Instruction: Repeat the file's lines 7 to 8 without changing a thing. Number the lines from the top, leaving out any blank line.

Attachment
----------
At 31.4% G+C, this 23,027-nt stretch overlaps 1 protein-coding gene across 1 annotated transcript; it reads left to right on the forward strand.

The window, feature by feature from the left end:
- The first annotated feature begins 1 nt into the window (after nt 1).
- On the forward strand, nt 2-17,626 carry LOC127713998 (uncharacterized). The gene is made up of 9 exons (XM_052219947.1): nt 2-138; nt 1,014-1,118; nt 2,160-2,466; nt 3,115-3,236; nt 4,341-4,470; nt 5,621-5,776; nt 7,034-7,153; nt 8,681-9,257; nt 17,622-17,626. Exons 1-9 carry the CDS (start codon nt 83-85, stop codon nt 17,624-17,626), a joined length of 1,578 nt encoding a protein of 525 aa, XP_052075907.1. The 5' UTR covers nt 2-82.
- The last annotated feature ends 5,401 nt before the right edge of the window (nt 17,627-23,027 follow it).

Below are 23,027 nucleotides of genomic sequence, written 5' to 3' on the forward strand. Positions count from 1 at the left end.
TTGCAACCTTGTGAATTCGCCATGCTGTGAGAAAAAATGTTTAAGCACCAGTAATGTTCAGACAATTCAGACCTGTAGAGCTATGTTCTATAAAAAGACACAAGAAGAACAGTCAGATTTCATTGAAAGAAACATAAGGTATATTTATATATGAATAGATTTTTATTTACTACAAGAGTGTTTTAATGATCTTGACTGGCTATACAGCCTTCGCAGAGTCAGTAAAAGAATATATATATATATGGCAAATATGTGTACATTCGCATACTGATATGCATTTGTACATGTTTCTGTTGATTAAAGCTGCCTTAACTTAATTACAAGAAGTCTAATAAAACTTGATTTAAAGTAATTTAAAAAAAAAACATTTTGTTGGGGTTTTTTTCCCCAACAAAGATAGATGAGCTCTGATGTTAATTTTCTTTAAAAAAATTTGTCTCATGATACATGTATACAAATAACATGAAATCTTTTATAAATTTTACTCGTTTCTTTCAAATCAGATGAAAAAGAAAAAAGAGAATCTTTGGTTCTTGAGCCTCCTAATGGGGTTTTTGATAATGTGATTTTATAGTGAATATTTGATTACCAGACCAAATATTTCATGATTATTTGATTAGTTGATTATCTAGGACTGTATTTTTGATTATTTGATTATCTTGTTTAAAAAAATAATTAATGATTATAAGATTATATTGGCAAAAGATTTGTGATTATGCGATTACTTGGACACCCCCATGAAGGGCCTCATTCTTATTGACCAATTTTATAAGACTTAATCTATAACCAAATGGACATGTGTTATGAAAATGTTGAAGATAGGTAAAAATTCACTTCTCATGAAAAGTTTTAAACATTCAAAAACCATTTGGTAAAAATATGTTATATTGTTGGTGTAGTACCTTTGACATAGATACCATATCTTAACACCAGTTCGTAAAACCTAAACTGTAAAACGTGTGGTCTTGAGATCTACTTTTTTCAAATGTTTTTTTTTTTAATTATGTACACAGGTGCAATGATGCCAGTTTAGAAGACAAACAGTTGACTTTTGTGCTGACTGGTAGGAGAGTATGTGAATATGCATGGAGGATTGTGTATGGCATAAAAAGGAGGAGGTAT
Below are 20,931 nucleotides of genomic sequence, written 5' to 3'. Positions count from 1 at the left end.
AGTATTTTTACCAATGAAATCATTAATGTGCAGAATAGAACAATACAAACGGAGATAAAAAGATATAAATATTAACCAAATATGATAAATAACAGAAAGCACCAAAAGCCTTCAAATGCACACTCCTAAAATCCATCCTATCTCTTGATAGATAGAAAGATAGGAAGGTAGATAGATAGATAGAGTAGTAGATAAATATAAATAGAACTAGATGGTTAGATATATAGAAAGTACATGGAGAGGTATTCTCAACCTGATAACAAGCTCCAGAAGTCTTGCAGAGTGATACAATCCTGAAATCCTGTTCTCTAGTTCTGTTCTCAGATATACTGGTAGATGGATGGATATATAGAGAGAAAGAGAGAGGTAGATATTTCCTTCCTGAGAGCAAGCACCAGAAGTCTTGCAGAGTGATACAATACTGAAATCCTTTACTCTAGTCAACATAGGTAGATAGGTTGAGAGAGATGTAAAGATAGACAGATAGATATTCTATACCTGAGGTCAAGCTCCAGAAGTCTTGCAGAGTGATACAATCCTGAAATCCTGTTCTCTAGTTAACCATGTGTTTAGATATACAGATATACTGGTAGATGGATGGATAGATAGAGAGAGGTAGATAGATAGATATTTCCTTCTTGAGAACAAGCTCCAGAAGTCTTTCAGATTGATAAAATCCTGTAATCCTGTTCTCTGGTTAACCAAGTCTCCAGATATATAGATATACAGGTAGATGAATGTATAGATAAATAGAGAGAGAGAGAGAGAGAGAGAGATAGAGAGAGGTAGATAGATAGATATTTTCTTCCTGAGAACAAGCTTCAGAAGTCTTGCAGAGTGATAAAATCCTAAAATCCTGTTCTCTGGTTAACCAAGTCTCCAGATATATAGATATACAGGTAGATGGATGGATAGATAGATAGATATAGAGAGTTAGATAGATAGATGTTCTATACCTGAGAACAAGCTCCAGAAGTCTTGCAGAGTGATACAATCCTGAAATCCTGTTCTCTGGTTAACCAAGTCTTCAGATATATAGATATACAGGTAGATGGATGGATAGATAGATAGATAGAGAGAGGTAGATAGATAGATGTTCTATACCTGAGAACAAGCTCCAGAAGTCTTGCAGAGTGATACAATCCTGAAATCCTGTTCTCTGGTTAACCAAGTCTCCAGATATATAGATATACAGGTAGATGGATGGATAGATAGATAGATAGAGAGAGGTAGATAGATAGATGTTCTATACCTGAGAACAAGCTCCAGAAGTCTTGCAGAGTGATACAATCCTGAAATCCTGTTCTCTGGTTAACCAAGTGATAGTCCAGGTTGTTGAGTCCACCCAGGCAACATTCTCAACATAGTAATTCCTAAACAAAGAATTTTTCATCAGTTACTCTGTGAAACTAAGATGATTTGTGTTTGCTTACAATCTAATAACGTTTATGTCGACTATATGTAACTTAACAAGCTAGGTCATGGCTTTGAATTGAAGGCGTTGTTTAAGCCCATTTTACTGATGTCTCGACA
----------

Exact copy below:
TTGCAACCTTGTGAATTCGCCATGCTGTGAGAAAAAATGTTTAAGCACCAGTAATGTTCAGACAATTCAGACCTGTAGAGCTATGTTCTATAAAAAGACACAAGAAGAACAGTCAGATTTCATTGAAAGAAACATAAGGTATATTTATATATGAATAGATTTTTATTTACTACAAGAGTGTTTTAATGATCTTGACTGGCTATACAGCCTTCGCAGAGTCAGTAAAAGAATATATATATATATGGCAAATATGTGTACATTCGCATACTGATATGCATTTGTACATGTTTCTGTTGATTAAAGCTGCCTTAACTTAATTACAAGAAGTCTAATAAAACTTGATTTAAAGTAATTTAAAAAAAAAACATTTTGTTGGGGTTTTTTTCCCCAACAAAGATAGATGAGCTCTGATGTTAATTTTCTTTAAAAAAATTTGTCTCATGATACATGTATACAAATAACATGAAATCTTTTATAAATTTTACTCGTTTCTTTCAAATCAGATGAAAAAGAAAAAAGAGAATCTTTGGTTCTTGAGCCTCCTAATGGGGTTTTTGATAATGTGATTTTATAGTGAATATTTGATTACCAGACCAAATATTTCATGATTATTTGATTAGTTGATTATCTAGGACTGTATTTTTGATTATTTGATTATCTTGTTTAAAAAAATAATTAATGATTATAAGATTATATTGGCAAAAGATTTGTGATTATGCGATTACTTGGACACCCCCATGAAGGGCCTCATTCTTATTGACCAATTTTATAAGACTTAATCTATAACCAAATGGACATGTGTTATGAAAATGTTGAAGATAGGTAAAAATTCACTTCTCATGAAAAGTTTTAAACATTCAAAAACCATTTGGTAAAAATATGTTATATTGTTGGTGTAGTACCTTTGACATAGATACCATATCTTAACACCAGTTCGTAAAACCTAAACTGTAAAACGTGTGGTCTTGAGATCTACTTTTTTCAAATGTTTTTTTTTTTAATTATGTACACAGGTGCAATGATGCCAGTTTAGAAGACAAACAGTTGACTTTTGTGCTGACTGGTAGGAGAGTATGTGAATATGCATGGAGGATTGTGTATGGCATAAAAAGGAGGAGGTAT
Below are 20,931 nucleotides of genomic sequence, written 5' to 3'. Positions count from 1 at the left end.